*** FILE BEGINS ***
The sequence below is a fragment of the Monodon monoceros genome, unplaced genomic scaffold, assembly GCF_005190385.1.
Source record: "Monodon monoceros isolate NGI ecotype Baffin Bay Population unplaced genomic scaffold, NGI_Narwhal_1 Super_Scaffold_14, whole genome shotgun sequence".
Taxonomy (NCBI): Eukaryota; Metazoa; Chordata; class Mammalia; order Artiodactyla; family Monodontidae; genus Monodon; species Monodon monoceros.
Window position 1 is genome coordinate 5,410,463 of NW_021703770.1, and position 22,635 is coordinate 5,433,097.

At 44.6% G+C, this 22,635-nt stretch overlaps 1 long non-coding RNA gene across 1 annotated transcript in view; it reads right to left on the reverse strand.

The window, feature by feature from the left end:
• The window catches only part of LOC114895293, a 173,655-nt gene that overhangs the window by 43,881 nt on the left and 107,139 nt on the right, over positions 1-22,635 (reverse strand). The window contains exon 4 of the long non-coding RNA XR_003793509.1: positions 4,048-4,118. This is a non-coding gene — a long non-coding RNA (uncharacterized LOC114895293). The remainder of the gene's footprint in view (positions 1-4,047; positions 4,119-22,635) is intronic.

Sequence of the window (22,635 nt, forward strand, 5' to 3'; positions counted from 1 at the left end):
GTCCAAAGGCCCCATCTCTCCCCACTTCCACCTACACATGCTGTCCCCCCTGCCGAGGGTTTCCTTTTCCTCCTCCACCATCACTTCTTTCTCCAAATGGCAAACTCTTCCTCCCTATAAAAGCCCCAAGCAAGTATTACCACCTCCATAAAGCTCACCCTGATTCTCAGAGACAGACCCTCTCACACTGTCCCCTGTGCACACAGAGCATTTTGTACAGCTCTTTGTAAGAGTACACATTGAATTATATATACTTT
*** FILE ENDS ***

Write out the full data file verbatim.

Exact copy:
The sequence below is a fragment of the Monodon monoceros genome, unplaced genomic scaffold, assembly GCF_005190385.1.
Source record: "Monodon monoceros isolate NGI ecotype Baffin Bay Population unplaced genomic scaffold, NGI_Narwhal_1 Super_Scaffold_14, whole genome shotgun sequence".
Taxonomy (NCBI): Eukaryota; Metazoa; Chordata; class Mammalia; order Artiodactyla; family Monodontidae; genus Monodon; species Monodon monoceros.
Window position 1 is genome coordinate 5,410,463 of NW_021703770.1, and position 22,635 is coordinate 5,433,097.

At 44.6% G+C, this 22,635-nt stretch overlaps 1 long non-coding RNA gene across 1 annotated transcript in view; it reads right to left on the reverse strand.

The window, feature by feature from the left end:
• The window catches only part of LOC114895293, a 173,655-nt gene that overhangs the window by 43,881 nt on the left and 107,139 nt on the right, over positions 1-22,635 (reverse strand). The window contains exon 4 of the long non-coding RNA XR_003793509.1: positions 4,048-4,118. This is a non-coding gene — a long non-coding RNA (uncharacterized LOC114895293). The remainder of the gene's footprint in view (positions 1-4,047; positions 4,119-22,635) is intronic.

Sequence of the window (22,635 nt, forward strand, 5' to 3'; positions counted from 1 at the left end):
GTCCAAAGGCCCCATCTCTCCCCACTTCCACCTACACATGCTGTCCCCCCTGCCGAGGGTTTCCTTTTCCTCCTCCACCATCACTTCTTTCTCCAAATGGCAAACTCTTCCTCCCTATAAAAGCCCCAAGCAAGTATTACCACCTCCATAAAGCTCACCCTGATTCTCAGAGACAGACCCTCTCACACTGTCCCCTGTGCACACAGAGCATTTTGTACAGCTCTTTGTAAGAGTACACATTGAATTATATATACTTT